The dream of smart cities is bearing fruit in projects around the globe. In fact the global market was valued at $900 billion in 2018 and was projected to grow by 18 per cent between 2019 and 2029, as Persistence Market Research has suggested.
The Internet of Things is likewise, and in synchronicity, evolving and boasting a wide range of devices from industrial to home use. A recent report from Navigant solidifies this evolution as the market for smart home devices is forecasted to record a 21.6% growth between 2019 and 2028, which will result in an increase in annual revenue from $12.6 billion to $72.9 billion during the period.
New sensor technology, which is one key component to IoT, is beginning to transform the way our cities function. Along with cloud services an entirely smart city is no longer a pipe-dream but a possible reality – and one of the keys to the evolution of our cities will be in the formation of a new experience for its users.
This can take many forms – we will see a whole host of sensors which can detect and report traffic incidents automatically, identify areas of overcrowding, route additional public transport to busy areas in real time; or in more dangerous areas, even detect gunfire.
While the applications of smart sensors will be numerous for our cities’ infrastructure, citizens are also likely to feel the change in our retail spaces where businesses are actively looking to offer extraordinary experiences and where technology can make a big difference.
As smart city projects get off the ground they will create a virtuous circle by collecting and analysing citizen data in all sorts of ways, from vehicle and pedestrian traffic flows to energy consumption and waste management. Citizens and communities will be able to act with planned and optimised lives with utilities and shared or public services orchestrated for efficiency, sustainability, and wellbeing.
For the everyday consumer living their lives, smart cities are the future and they will most clearly see this when it comes to the smart video applications making this possible. It’s simple for consumers to imagine going to work and for the smart office to recognise each person by adapting the lighting, temperature, or even delivering their regular coffee order to them.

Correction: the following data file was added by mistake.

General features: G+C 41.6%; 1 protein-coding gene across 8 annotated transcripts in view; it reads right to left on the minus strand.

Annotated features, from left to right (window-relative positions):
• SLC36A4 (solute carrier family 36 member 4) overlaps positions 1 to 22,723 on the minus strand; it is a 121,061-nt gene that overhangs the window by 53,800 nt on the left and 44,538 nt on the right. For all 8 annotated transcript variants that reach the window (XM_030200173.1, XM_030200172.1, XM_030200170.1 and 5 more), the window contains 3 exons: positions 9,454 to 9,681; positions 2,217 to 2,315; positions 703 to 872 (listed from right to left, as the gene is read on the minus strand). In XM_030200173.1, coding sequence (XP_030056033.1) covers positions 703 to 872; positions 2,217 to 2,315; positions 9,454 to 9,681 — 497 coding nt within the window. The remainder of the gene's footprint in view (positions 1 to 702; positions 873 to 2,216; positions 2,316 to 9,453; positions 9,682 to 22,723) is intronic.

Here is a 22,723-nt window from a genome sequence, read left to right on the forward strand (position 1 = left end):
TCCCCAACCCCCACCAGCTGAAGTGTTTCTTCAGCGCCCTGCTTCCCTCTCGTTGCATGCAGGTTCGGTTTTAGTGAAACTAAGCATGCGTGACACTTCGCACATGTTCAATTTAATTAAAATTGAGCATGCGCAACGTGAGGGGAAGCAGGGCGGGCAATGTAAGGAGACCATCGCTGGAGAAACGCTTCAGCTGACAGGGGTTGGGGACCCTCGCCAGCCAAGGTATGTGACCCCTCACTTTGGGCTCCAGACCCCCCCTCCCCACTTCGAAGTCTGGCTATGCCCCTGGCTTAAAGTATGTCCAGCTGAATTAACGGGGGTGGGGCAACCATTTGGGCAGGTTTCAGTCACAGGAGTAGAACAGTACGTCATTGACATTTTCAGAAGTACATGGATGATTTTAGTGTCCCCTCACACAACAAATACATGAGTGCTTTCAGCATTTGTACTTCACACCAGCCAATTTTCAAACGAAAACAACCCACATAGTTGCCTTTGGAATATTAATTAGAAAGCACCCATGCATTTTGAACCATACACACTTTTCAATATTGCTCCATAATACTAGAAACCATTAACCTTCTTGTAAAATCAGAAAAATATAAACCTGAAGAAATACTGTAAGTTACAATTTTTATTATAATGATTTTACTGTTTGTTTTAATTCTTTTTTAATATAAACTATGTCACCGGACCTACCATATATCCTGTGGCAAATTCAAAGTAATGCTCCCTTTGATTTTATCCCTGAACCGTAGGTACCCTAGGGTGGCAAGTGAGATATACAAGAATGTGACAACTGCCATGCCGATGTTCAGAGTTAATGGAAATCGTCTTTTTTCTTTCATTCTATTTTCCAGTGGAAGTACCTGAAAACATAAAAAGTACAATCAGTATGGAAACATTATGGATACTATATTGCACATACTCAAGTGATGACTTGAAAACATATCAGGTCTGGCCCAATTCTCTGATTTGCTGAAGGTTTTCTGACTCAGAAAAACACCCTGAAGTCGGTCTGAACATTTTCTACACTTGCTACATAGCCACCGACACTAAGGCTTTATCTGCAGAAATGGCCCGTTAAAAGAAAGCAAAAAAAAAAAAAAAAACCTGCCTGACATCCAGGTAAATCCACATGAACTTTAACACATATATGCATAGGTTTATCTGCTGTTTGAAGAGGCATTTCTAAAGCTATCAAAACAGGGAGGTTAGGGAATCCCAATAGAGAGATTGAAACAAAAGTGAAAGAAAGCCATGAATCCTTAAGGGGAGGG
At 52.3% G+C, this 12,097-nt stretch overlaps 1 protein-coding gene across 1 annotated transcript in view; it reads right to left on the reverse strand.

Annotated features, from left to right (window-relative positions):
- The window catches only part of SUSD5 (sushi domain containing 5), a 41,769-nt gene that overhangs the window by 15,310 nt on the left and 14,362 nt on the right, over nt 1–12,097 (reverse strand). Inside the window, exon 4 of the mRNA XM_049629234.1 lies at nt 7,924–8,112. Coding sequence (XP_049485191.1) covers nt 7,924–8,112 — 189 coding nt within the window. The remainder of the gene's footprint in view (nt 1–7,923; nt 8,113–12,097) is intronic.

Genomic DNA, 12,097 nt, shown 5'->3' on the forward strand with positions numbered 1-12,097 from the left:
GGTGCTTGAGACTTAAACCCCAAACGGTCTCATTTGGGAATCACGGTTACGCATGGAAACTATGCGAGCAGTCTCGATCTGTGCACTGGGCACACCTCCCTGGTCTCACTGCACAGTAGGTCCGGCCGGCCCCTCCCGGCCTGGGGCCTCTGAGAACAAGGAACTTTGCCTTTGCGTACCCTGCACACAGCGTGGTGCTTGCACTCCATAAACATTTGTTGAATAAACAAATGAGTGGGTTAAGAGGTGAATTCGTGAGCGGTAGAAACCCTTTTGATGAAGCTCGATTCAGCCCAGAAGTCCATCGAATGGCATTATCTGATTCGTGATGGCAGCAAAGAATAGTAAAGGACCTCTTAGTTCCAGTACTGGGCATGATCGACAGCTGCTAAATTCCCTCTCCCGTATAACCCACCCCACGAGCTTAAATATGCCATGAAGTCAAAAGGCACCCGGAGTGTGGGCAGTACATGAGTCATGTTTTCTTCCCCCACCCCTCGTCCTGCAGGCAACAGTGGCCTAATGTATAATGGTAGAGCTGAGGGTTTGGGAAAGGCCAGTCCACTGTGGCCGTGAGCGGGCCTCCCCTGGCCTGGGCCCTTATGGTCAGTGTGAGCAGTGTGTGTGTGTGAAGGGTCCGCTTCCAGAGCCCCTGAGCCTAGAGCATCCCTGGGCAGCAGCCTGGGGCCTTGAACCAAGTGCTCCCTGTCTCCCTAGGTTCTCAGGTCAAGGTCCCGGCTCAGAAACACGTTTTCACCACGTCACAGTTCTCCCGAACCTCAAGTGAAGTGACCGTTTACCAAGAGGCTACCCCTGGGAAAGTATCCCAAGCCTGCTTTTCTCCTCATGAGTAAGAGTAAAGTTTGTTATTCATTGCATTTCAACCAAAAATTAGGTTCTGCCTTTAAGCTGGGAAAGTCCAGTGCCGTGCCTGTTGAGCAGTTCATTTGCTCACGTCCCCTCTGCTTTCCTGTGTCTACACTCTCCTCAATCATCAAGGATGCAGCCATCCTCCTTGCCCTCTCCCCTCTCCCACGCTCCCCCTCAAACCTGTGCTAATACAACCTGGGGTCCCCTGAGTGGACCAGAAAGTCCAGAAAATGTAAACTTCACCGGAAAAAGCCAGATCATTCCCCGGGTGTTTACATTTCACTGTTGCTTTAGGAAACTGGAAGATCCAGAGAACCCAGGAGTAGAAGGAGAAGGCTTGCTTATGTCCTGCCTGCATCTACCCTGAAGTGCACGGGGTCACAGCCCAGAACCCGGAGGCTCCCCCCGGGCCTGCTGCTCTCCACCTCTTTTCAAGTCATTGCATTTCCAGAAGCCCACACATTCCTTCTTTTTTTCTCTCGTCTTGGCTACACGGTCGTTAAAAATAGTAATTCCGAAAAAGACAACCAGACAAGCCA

Alongside the variety of other sensors, smart video holds the key for the advanced facial recognition to help make offices, homes, and cities smart. Facial recognition will be able to transform customer and public services alike. Within retail customers will be able to walk into a shop and have a voucher offered (probably digitally, to their device) based on a variety of personal and tailored factors.
Heat mapping will be used on the street and in major public and private locations to identify the most streamlined route to better arrange the public roadways and to help advise pedestrians to avoid busy intersections, providing smarter and faster routing.
The applications extend beyond moving people around. For example, New York’s Hudson Yards project involves repurposing the hot water used in electricity generation for heating the local buildings. With data sharing from the small power plant and the buildings it serves, the plants are twice as efficient as ‘dumb’ plants.
The Quayside project in Toronto with Alphabet’s (Google’s) Sidewalk Labs is similarly bringing down energy consumption by using smart monitoring and open data sharing to change how mixed use spaces are powered.
Retail spaces are arguably the lifeblood of our cities; whether a local grocer, a multiplex cinema or a giant department store, these outlets keep the population fed, clothed and entertained. Recently, however, the high street has arguably failed to provide these services in a useful, efficient and effective way as online retail has taken over.
The use of smart technology can improve and create new experiences, allowing physical shops to both compete with digital and differentiate themselves from it in unique ways that online experiences can’t replicate. Smart video technology, for example, with inbuilt analytics, can track customer journeys to identify the paths customers choose to take.
By doing so, the business can gain a better understanding of the products and areas attracting customers, and those areas that are struggling to do so. At the same time, these analytics can assess areas of overcrowding an automatically alert staff. What this means in terms of real world applications is if a queue is hitting a certain length an automatic alert can be pushed out to staff in real time, who can then put an extra team member onto the tills.
In a similar fashion, smart sensors could be implemented to assess customer reactions to visual displays or instore music. By doing so, they will be able to tailor the instore entertainment more closely to a customer’s wants, improving marketing services and the entire in-store and after-care to be a very special experience.
Overall, the growth of the Internet of Things and the application of artificial intelligence will lead to a more enjoyable experience for customers and one which is more easily personalised. Alongside building on the customer experience in terms of shop atmosphere and assistance, we will eventually see sci-fi-like concepts, such as Amazon’s Go shop, which used a variety of sensors to allow people to pick items up and leave the store without the need for a till, become a reality.
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